Santa Clarita:  California Democratic party opposes water bill:  “As the senate bill promising to create one new all-encompassing water district for the Santa Clarita Valley heads towards the finish line of final approval in Sacramento, the California Democratic Party has come out against the historic bill in the 11th hour.  “The California Democratic Party Executive Board, after much deliberation, has voted to oppose Senate Bill 634,” stated a letter sent Monday to Senate President Pro Tempore Kevin de Leon by Eric C. Bauman, chair of the California Democratic Party.  The main reason behind the vote of non-support is a fear the bill robs SCV ratepayers of input on key decision-making and that it reduces transparency. … ”  Read more from The Signal here:  California Democratic party opposes water bill

O.C. wants to improve a crucial flood channel; Huntington Beach planners weigh in on Tuesday:  “Structural improvements to a crucial flood control channel in Huntington Beach will be considered Tuesday by the Planning Commission.  The Orange County Flood Control District is proposing enhancements to the structural integrity of the East Garden Grove Wintersburg channel, which carries runoff from cities including Anaheim, Garden Grove and Santa Ana. ... ”  Read more from the LA Times here:  O.C. wants to improve a crucial flood channel; Huntington Beach planners weigh in on Tuesday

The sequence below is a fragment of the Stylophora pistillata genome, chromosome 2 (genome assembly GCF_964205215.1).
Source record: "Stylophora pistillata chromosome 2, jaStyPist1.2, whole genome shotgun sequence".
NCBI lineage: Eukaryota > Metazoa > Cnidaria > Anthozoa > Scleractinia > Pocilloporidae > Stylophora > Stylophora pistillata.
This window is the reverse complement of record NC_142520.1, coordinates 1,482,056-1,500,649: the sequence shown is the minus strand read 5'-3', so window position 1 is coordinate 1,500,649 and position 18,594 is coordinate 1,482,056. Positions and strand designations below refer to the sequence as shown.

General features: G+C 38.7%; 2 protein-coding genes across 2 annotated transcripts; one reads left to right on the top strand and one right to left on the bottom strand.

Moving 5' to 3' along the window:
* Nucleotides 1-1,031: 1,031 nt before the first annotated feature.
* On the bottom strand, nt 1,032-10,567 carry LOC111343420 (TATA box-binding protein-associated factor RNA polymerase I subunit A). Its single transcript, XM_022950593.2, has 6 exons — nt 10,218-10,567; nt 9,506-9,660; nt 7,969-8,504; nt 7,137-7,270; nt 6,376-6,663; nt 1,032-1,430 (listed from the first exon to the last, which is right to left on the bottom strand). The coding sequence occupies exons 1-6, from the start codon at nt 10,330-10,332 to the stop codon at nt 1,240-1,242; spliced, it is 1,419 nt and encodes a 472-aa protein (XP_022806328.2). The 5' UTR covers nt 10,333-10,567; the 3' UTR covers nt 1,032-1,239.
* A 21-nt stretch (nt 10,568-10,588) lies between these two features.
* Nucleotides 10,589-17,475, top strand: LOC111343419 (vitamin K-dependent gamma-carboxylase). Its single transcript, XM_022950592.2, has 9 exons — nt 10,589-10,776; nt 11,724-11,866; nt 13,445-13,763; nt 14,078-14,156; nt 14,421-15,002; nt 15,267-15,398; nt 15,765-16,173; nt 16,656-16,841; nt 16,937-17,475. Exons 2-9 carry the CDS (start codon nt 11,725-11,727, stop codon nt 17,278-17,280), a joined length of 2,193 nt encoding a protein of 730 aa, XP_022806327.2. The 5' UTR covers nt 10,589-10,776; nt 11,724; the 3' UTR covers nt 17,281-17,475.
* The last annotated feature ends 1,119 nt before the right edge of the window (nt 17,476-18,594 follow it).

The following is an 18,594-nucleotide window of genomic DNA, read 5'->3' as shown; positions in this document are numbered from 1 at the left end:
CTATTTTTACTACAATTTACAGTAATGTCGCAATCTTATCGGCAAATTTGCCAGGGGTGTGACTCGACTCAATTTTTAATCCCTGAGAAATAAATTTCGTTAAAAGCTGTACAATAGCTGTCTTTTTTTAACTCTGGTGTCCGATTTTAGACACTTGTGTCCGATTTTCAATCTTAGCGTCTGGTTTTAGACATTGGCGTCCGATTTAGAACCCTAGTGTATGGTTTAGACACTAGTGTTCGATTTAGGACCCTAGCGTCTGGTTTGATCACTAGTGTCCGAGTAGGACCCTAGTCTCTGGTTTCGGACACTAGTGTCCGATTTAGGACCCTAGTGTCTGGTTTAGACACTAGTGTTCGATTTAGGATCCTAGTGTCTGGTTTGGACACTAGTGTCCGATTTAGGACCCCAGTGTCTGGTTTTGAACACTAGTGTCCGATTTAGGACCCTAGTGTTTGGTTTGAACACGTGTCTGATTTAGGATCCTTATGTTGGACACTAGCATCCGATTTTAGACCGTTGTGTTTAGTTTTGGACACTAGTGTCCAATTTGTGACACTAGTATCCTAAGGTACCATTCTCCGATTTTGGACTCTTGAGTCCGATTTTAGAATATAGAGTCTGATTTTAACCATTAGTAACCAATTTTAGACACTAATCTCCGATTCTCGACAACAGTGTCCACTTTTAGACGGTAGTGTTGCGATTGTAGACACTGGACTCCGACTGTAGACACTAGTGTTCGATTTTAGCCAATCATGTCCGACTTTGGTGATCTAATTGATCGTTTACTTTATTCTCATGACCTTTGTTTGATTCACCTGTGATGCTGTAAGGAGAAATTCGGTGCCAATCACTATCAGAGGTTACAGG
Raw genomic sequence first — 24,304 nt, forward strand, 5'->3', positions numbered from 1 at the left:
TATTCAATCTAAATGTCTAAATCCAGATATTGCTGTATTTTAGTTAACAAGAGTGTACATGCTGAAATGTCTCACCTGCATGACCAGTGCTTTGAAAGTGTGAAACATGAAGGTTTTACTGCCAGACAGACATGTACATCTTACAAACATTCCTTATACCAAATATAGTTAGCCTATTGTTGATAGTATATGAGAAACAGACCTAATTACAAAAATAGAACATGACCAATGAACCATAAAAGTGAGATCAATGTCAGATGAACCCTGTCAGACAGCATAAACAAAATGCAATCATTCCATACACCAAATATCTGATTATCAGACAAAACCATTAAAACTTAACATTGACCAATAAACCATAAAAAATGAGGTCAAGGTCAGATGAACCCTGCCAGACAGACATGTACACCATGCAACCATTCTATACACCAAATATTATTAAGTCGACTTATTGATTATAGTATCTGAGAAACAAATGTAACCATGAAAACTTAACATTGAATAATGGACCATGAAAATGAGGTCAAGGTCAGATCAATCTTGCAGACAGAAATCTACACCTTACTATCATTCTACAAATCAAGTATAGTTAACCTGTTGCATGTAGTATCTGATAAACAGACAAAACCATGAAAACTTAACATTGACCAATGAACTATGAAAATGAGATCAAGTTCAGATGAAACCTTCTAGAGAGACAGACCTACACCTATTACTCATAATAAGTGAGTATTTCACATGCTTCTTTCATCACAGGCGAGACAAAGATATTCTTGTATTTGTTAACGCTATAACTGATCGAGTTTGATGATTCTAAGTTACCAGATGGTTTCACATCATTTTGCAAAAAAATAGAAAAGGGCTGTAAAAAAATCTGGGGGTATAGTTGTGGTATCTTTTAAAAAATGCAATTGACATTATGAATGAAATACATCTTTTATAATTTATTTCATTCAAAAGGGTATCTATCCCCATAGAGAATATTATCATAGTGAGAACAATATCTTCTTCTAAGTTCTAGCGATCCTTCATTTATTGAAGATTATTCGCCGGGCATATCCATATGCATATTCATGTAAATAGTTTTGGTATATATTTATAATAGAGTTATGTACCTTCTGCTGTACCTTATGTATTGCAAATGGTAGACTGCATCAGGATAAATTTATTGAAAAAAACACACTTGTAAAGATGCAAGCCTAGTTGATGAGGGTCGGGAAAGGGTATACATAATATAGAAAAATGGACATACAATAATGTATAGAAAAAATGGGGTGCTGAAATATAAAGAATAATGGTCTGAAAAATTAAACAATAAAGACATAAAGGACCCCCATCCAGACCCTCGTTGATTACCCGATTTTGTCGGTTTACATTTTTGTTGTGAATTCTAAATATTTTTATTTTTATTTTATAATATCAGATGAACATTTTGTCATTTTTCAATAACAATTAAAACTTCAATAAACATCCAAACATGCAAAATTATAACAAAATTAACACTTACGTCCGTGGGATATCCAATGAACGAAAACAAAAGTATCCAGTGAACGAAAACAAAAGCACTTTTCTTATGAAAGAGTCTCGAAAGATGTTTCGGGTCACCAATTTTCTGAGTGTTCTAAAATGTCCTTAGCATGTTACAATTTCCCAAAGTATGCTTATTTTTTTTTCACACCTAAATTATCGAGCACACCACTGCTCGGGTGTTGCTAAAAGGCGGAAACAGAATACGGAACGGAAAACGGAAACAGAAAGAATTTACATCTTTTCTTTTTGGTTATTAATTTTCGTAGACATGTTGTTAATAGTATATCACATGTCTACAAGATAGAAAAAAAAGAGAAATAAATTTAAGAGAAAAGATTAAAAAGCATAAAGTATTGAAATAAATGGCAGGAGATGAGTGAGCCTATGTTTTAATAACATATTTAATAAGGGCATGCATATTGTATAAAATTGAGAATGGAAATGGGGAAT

Visitors threaten river in one of Southwest's most popular parks:  “The past four years have seen an explosion in visitors to national parks in the West, prompting concern about environmental impacts – from air pollution and erosion in the parks to traffic congestion in nearby towns.  But the effects on Zion National Park in southwest Utah are unique, thanks to its star attraction. The most popular trail in the park takes visitors right into the streambed of the Virgin River, through a scenic section called the Narrows, where hikers wade in the water between steep redrock cliff walls. … ”  Read more from Water Deeply here:  Visitors threaten river in one of Southwest’s most popular parks

Also on Maven’s Notebook today …

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About the Daily Digest: The Daily Digest is a collection of selected news articles, commentaries and editorials appearing in the mainstream press. Items are generally selected to follow the focus of the Notebook blog. The Daily Digest is published every weekday with a weekend edition posting on Sundays.